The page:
10 Essential Exam Preparation Tips

Whether you need a certificate to prove your English level for work or study purposes, or you just fancy a challenge, Language Cert and Cambridge English examinations provide the ideal solution.

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By Rebecca Eves - Senior Teacher and Examinations Coordinator - uploaded 8/11/19

Whether you need a certificate to prove your English level for work or study purposes, or you just fancy a challenge, Language Cert and Cambridge English examinations provide the ideal solution.

But how do you go about preparing to take Language Cert, Cambridge B2 First (formerly known as FCE), Cambridge C1 Advanced (CAE), or Cambridge C2 Proficiency (CPE)? Here are some top tips from our expert teachers at International House in Newcastle upon Tyne.

1.       Take it a step at a time

Thinking about all of the language, topics and strategies that you need to cover to prepare for an exam can be daunting, so take it a step at a time. Break things down into manageable chunks – deal with each one and try to understand and practise as much as you can before moving onto the next part. If you study English in this way, it will feel much easier to handle.

2.       Record new language

Whenever you study some new vocabulary or grammar, make sure you record it effectively. There are lots of ways of doing this, such as using a new word in a sentence that’s personal to you, and also making a note of the pronunciation of any sounds you find difficult. It’s also helpful to record word families (verb, noun, adjective and adverb forms).

3.       Revise vocab and grammar

Once you’ve recorded it, ensure you regularly revisit the language you’ve studied. Some people like to use flash cards, others get someone else to test them. Most people don’t remember everything perfectly after just one look, so find a way of revising that suits you, and do it!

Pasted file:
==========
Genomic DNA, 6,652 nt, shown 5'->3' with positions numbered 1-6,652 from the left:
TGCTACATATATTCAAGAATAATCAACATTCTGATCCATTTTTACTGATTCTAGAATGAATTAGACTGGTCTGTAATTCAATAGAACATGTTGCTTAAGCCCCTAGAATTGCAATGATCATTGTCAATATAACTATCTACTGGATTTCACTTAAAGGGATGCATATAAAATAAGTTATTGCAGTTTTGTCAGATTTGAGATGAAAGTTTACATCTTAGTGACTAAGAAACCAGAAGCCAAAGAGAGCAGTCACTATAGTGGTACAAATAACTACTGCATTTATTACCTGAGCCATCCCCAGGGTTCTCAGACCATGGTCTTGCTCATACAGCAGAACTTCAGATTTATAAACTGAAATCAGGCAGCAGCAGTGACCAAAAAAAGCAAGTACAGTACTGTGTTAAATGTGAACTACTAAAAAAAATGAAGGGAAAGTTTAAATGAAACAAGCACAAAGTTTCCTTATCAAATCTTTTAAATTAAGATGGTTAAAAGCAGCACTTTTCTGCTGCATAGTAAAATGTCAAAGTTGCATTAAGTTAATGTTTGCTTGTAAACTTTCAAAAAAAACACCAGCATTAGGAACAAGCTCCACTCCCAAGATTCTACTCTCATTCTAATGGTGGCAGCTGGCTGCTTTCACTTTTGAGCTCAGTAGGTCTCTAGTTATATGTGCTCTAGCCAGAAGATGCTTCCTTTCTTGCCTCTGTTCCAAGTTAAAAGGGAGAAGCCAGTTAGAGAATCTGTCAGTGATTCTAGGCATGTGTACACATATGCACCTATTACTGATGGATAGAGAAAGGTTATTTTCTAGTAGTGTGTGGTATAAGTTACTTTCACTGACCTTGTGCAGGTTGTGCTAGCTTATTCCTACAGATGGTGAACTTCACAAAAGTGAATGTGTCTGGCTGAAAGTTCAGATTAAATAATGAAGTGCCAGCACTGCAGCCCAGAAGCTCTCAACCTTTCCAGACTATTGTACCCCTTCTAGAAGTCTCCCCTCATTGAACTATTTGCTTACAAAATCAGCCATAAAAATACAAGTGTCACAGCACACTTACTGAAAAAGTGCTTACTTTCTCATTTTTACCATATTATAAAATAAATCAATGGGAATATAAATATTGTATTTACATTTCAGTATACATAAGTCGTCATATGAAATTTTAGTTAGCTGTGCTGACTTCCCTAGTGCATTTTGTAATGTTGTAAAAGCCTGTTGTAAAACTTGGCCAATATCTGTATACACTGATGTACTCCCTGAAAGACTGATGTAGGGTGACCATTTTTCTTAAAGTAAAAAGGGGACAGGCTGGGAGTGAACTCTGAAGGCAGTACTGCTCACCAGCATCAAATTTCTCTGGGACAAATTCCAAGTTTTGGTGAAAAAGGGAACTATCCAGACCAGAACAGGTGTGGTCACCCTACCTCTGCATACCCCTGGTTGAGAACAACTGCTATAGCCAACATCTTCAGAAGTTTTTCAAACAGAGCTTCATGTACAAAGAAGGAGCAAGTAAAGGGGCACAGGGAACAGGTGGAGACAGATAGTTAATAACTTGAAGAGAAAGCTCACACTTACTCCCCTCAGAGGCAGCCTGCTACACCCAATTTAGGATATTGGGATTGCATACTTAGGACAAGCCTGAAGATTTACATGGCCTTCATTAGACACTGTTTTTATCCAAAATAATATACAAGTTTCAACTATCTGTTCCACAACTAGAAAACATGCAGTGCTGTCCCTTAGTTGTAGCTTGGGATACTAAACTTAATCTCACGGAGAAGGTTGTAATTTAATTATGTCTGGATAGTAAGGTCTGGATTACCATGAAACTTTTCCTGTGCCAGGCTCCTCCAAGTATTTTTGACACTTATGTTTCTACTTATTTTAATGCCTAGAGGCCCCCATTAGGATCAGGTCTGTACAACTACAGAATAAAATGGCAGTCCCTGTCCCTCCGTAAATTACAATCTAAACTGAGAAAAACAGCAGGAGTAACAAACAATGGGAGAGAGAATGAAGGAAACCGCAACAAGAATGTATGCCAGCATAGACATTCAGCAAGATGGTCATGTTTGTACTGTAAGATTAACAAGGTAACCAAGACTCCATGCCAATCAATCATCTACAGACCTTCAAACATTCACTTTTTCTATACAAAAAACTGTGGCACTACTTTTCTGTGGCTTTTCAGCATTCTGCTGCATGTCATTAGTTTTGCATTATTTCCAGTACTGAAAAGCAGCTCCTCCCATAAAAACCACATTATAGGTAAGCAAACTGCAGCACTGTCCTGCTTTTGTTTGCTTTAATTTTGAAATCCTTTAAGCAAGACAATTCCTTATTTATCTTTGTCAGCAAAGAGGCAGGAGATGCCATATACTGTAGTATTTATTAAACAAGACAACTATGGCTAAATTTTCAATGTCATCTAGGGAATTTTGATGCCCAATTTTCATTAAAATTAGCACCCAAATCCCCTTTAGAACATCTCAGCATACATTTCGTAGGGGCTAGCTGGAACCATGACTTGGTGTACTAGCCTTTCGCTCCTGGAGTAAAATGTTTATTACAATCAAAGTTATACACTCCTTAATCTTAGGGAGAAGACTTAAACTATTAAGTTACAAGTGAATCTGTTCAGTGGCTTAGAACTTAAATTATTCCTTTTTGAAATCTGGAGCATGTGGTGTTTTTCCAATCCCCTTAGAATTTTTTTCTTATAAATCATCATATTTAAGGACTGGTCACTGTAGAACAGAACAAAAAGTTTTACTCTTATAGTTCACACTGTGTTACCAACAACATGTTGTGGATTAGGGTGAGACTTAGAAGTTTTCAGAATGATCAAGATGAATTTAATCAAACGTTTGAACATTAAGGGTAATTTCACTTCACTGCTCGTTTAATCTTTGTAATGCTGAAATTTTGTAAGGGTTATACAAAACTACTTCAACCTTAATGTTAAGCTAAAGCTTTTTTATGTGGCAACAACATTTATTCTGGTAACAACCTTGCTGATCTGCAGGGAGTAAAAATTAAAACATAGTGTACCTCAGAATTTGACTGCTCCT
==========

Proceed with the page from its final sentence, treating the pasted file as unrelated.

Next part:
4.       Read as much as you can

Not only does reading a lot help with how quickly you’re able to get through a text, it also helps to develop your knowledge of vocabulary and your instinct for what ‘feels right’ when it comes to grammar. Try to pick something you find enjoyable and try not to stop at every word you don’t understand – that way, you won’t find reading a stilted experience and you’ll also practise using the context to help you guess the meaning of a word.

5.       Remember that it’s not just about grammar

Exam candidates often get hung up on grammatical accuracy and, although that is part of the assessment, there are several other ways for you to get points if your grammar is not so hot. For example, in the speaking exam, fluency and pronunciation are important, and in writing, organisation and style are key, too. Grammar certainly shouldn’t be ignored, but everyone has a weak spot, so if this is yours, don’t worry.

6.       Do some past papers

Doing past papers should be part of your overall preparation – they shouldn’t be the only way you prepare, but they are useful. One of the most important ways they help is to get you used to the time limits and the feeling of working under pressure. It’s also really important to be familiar with the task types, and aspects of the exam such as how you might be distracted away from the correct answers in listening.

7.       Make use of free resources

There are some really helpful online resources that can help you practise the exam and gradually build upon your knowledge of English. For example, www.flo-joe.co.uk provides new items of vocabulary every day as well as offering advice on writing. BBC Learning English has some great pronunciation workshops and also looks at current affairs in a learner-friendly way. The British Council’s Learn English website can also be useful for grammar revision. Higher level students should make the most of authentic materials on websites like TED and The Guardian, to practise their listening and reading skills, and to become more familiar with the style of written pieces like reviews.

8.       Show off

You need to really show the examiners what you can do, so in the speaking exam, try to use lots of ‘wow words’, idioms and as much complex grammar as you can. They only get a snapshot of your skills so make it a memorable one! You also need to show off in your writing, so try not to use any unimpressive words like ‘good’ or ‘bad’.

9.       Be ready to give your opinions

Both the speaking and writing exams require you to offer your views on conceptual topics – it’s not enough to say ‘I don’t know’, so it’s really beneficial to be aware of current affairs and to get familiar with the typical types of question that often come up.

10.   Book a course

At IH Newcastle we offer students the opportunity to prepare for Language Cert and Cambridge English exams here in the north east of England, with experienced teachers who can help you with strategies and practice, as well as ensuring that your level of English is high enough for the exam you’re aiming for. If you’d like to know more about our Language Cert and Cambridge English courses, email info@ihnewcastle.com